Friday, March 24, 2006

Houston Rally - Saturday 3/25/06

For Release: Saturday, March 25, 2006
For more information and on-site contact: Julita Rincon, 832.298.3404 or Donajih R. Robles, 832.455.4074

March for a DREAM, organized by JIFM (Jovenes Inmigrantes Por Un Futuro Mejor/ Young Immigrant For A Better Future), is a call for immigrant student rights and for the enactment of the DREAM Act.

"Walk for a DREAM"

Where: Chestnut St. & Henry St./Near "Northside" by Jeff Davis High School (1101 Quitman Houston, TX 77009), proceeding to the University of Houston-Downtown (1 Main St.) where we will end with a rally (12:30-2 pm). Left side, UH-D's free speech platform.

(more below the fold)

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Thousands of young people from immigrant families have grown up here, stayed in school, and kept out of trouble. Each year about 65,000 U.S.-raised students have graduated from high school, with a desire to go onto college. But many of them are faced with unique barriers to higher education because of their legal status.

However, the Development, Relief, and Education for Alien Minors (DREAM) Act is the bipartisan legislation introduced by Senators Richard Durbin (D-IL), Chuck Hagel (R-NE), and Richard Lugar (R-IN) that will be able to address those issues.

Unfortunately, because under the current law, many of these young people derive their immigration status solely from their parents. When parents are undocumented or in immigration limbo, their children are in limbo with no mechanism in obtaining legal residency.

Under the DREAM Act, once a student graduates from high school, he or she would be allowed to apply for conditional status, which would authorize them up to 6 years of legal residence.

Permanent residence would be granted at the end of the 6-year period if the student has continued to maintain good moral character and has met one of these requirements:

  • graduate from a 2-year college,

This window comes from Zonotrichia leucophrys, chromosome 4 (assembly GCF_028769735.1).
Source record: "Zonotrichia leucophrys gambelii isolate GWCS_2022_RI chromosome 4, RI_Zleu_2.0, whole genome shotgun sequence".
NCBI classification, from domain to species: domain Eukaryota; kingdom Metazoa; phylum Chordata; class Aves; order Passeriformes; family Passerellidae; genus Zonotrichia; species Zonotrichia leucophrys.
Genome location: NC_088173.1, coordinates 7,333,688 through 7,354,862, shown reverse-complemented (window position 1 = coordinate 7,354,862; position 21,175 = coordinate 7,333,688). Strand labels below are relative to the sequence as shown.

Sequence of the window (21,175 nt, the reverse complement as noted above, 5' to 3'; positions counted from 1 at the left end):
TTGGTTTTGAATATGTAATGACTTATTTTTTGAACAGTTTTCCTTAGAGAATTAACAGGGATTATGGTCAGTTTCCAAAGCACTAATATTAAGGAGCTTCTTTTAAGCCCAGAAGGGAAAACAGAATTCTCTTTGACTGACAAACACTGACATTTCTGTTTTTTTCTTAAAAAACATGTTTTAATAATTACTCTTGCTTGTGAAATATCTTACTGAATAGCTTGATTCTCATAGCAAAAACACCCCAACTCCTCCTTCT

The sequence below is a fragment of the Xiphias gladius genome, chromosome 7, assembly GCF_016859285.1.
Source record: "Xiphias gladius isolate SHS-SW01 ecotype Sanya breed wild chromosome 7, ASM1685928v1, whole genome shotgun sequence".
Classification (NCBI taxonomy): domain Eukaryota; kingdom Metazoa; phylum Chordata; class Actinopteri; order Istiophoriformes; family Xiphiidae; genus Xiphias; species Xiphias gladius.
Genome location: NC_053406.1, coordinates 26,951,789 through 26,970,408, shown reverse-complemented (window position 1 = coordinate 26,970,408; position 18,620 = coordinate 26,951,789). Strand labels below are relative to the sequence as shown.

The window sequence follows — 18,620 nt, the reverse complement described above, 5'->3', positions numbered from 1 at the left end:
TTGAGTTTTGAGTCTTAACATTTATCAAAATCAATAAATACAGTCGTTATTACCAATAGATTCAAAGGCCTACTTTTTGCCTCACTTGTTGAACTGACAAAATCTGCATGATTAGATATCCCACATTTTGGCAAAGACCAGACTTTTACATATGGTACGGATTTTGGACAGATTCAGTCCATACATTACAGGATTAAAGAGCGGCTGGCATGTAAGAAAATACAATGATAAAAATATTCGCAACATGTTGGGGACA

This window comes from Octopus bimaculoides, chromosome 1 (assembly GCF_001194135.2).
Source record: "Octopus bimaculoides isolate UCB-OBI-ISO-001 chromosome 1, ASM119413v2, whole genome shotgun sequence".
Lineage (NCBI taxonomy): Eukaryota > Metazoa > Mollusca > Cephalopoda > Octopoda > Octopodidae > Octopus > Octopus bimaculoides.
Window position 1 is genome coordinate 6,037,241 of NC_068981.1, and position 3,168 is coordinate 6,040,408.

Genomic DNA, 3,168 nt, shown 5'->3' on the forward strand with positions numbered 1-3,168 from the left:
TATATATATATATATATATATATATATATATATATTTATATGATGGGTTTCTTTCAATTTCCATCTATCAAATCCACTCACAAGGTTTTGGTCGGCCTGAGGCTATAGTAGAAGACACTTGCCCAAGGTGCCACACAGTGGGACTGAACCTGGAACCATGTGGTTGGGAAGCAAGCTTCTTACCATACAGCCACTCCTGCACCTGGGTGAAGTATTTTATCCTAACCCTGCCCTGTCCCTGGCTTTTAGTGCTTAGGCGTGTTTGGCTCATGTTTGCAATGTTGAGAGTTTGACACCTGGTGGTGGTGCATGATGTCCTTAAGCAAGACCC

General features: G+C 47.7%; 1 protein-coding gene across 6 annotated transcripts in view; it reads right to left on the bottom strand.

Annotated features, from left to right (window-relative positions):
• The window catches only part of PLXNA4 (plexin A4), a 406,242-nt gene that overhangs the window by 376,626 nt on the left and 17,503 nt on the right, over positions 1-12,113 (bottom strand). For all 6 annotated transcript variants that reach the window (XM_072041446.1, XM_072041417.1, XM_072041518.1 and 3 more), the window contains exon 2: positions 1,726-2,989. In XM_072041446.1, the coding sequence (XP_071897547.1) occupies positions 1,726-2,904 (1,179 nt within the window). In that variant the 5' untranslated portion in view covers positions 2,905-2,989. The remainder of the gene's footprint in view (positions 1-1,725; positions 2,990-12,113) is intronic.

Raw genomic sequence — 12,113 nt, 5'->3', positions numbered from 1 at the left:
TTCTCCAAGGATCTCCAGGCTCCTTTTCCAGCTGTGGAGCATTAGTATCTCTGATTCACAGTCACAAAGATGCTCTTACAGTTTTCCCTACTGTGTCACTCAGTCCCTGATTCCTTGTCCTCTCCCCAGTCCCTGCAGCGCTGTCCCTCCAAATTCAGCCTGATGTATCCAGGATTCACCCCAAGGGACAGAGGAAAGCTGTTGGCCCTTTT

• complete at least 2 years towards a 4-year degree, or
  • serve in the U.S. military for at least 2 years.
The DREAM Act would also eliminate a federal provision that discourages states from providing in-state tuition to their undocumented immigrant student residents, thus restoring full authority to the states to determine state college and university fees.


Eric said...

I just read this following quote while reading a story on Yahoo...

""If immigrants continue demonstrating in large numbers, are they going to fire all of them?" said Julita Rincon, 21, an illegal immigrant and University of Houston student who leads a student activist organization"

Now, let's look at this.

You're talking about immigrants. Well, I happen to welcome ANY immigrant from ANY country. However, I expect them to do it LEGALLY! The fact that you're here ILLEGALLY, and going to University (which my child can't afford to go to, and he's a US CITIZEN) absolutely disgusting. I'd be willing to bet my 401k, and everything I own that you're going there on the back of the U.S. taxpayer, meanwhile you're telling them how racist they are.

Here's a clue. If you want to see a racist, a bigot, a xenophobe....look in the mirror.

Ross said...

Dear Migra,

I recently learned of your website while researching an article I read on Yahoo regarding the possible May 1st boycott. It referred to Julita Rincon as an illegal immigrant and UH student. I hold two degrees from UH and am now considering burning them in protest against UH admission policies. I fully support legal immigration and all it's inherent rights. I strongly oppose illegal immigration however, and am baffled by your attempt to blur the lines. I'm sure you'll just dismiss me as another racist white male, but you should be very careful. According to the 2000 census whites still make up 70% of the U.S. population, so if you want to awaken the sleeping giant, both at the polls and in the streets, go ahead, make our day.

Ross, formerly proud UH alumni